One of the most effective ways to diagnose sleep disorders is to observe and record various bodily activities and responses during sleep. The Sleep Disorders Center at Glendale Adventist offers a variety of sleep studies that are performed and assessed by specially trained physicians and technicians.
Overnight Sleep Assessment
An overnight sleep assessment is a controlled, in-depth study of the activities of the brain and body during sleep. Patients normally arrive between 8 p.m. and 10 p.m. to prepare for the study, then spend the night in a specially equipped private room. They are free to go home soon after they wake up the next morning.
During the assessment, Sleep Center staff measure a number of functions including:
- Brain waves
- Eye movement
- Heart rate
- Respiratory movements
- Air flow
- The level of oxygen in the blood
- Muscle movements in the leg
Monitoring each of these functions gives the Sleep Center staff an idea of:
- when the patient is awake and asleep
- the depth of the patient's sleep
- how often the patient wakes up during the night
- what causes the patient to wake up
- the patient's breathing patterns during sleep
- other important clues that provide an overall picture of the patient's sleep activities.
Records made during the sleep assessment, called polysomnographs, are interpreted by a board-certified sleep specialist and the Sleep Center's medical director. From there, a report is sent to the patient's personal physician, along with recommended treatment.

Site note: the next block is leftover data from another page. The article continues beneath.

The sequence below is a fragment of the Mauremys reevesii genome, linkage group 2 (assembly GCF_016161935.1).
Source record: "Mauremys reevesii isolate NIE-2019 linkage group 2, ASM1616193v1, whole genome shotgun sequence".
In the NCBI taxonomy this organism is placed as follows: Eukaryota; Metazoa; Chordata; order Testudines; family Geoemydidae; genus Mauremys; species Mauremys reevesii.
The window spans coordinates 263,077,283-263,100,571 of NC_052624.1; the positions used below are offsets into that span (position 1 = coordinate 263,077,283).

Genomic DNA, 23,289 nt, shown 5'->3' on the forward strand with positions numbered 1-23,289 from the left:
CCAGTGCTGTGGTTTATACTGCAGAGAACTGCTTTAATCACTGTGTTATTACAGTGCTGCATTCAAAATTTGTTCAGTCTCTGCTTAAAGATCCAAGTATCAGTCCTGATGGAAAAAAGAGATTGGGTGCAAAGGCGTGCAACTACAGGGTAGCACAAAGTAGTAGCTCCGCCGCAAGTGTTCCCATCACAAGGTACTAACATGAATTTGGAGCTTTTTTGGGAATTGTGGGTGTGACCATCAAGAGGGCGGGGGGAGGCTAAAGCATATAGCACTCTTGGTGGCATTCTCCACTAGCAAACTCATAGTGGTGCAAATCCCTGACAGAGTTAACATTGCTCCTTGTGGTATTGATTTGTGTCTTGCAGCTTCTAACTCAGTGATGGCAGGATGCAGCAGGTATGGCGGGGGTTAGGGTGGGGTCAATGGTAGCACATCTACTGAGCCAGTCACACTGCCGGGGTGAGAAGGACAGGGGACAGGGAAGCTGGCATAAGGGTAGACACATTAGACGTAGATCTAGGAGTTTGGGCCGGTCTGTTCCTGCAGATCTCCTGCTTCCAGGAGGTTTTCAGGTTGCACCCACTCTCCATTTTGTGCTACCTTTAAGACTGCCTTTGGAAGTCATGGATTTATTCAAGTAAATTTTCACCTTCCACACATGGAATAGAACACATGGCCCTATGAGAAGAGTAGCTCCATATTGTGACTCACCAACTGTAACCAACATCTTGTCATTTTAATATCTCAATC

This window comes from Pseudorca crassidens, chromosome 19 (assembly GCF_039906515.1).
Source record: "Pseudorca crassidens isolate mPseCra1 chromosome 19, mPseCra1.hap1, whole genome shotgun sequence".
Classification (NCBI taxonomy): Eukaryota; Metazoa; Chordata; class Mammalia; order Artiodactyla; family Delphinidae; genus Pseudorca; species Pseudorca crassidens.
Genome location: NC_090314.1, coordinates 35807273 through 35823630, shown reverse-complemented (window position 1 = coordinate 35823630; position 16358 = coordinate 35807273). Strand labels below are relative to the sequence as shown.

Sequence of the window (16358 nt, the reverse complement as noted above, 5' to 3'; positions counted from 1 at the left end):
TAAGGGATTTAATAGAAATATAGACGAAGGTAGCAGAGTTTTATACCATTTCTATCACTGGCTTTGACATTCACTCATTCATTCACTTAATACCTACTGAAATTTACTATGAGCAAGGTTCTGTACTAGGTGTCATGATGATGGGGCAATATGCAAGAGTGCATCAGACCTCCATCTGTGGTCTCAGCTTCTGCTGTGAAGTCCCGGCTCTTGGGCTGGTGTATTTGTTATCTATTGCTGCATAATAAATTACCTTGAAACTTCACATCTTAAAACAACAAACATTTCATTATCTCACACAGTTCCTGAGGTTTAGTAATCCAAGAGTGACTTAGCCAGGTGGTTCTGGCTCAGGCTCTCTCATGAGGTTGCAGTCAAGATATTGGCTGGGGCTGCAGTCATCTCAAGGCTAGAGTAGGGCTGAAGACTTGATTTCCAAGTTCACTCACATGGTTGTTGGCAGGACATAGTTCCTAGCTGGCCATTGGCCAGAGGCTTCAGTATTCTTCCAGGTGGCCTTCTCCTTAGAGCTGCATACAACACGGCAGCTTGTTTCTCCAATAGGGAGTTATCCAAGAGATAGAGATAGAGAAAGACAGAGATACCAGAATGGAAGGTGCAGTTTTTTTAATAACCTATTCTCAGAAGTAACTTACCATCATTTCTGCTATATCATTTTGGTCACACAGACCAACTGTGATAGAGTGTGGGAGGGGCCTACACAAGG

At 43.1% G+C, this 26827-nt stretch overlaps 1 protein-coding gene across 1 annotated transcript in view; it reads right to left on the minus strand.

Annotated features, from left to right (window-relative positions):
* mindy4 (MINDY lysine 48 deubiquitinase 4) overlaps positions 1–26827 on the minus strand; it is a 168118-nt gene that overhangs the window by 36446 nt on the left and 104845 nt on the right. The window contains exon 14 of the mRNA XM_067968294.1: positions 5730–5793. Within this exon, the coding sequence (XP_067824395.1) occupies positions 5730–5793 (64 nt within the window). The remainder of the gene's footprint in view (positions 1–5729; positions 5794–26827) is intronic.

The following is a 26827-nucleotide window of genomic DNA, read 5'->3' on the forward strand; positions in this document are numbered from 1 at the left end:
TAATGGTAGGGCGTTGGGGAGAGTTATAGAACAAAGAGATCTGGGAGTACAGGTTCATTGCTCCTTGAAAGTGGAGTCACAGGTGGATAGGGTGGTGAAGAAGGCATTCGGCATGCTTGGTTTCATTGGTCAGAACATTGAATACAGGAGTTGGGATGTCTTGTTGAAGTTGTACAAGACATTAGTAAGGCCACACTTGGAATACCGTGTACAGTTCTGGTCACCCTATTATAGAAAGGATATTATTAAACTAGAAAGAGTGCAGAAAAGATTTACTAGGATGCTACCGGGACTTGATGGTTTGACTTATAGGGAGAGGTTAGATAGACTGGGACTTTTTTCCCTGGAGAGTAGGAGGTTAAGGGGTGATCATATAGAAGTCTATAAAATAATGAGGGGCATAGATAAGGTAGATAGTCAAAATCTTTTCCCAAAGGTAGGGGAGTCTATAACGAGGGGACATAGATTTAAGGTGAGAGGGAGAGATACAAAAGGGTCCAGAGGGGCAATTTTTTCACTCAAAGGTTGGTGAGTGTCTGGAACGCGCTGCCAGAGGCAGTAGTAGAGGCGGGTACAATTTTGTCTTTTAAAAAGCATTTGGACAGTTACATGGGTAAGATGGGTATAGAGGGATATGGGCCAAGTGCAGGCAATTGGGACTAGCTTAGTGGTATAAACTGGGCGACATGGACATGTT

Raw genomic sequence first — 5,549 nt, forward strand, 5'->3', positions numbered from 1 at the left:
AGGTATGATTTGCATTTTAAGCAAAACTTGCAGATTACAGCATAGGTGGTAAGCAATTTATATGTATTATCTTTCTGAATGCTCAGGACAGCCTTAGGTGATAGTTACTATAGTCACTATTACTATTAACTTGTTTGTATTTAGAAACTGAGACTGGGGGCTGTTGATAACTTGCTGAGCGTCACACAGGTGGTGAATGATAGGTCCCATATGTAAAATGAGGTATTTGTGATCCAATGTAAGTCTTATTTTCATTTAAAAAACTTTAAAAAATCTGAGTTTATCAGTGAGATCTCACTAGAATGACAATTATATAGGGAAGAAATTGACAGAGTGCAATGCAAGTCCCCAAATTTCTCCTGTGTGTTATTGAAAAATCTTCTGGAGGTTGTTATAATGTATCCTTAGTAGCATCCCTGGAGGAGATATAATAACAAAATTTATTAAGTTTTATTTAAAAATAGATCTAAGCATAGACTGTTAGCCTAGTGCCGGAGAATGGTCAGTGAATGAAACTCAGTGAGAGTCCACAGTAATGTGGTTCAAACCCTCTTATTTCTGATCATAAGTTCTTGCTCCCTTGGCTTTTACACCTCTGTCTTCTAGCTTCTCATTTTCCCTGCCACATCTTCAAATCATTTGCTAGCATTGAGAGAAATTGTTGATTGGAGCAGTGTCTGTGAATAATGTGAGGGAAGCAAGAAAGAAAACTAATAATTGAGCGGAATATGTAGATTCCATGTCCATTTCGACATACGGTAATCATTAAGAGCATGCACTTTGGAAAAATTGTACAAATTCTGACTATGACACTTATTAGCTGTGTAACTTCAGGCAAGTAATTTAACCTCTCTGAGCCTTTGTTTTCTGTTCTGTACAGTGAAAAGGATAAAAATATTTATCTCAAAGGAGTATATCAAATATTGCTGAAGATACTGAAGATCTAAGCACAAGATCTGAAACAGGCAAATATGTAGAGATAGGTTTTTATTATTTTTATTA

A split study helps Sleep Center staff determine if treatment for sleep apnea will make a difference in the quality of sleep the patient gets. During part of the overnight sleep assessment, patients are placed on CPAP (continuous positive airway pressure) to determine if that device eliminates their sleep apnea and improves their sleep.
Multiple Sleep Latency Test
The Multiple Sleep Latency Test (MSLT) helps to determine if a person is abnormally sleepy during the day and how severe the daytime sleepiness is.
During an MSLT, the patient goes into a specially equipped, dark room during daytime hours and attempts to fall asleep. This experiment is repeated four or five times during the course of the day. A Sleep Center staff member observes the patient on a closed-circuit television monitor to see how long it takes him or her to fall asleep.
Each one of the nap tests lasts for 20 minutes. People who are not abnormally sleepy will take at least 10-12 minutes to fall asleep or will not fall asleep at all. Those who fall asleep in less time have some degree of sleep disorder, and those who fall asleep in five minutes or less have a severe sleep deficit.
If the MSLT shows signs of a sleep disorder, the Sleep Center staff may perform further tests to discover the cause of the daytime sleepiness, such as insufficient sleep syndrome, sleep apnea or, in rare cases, narcolepsy. Your treatment will be based on the root cause of your sleepiness.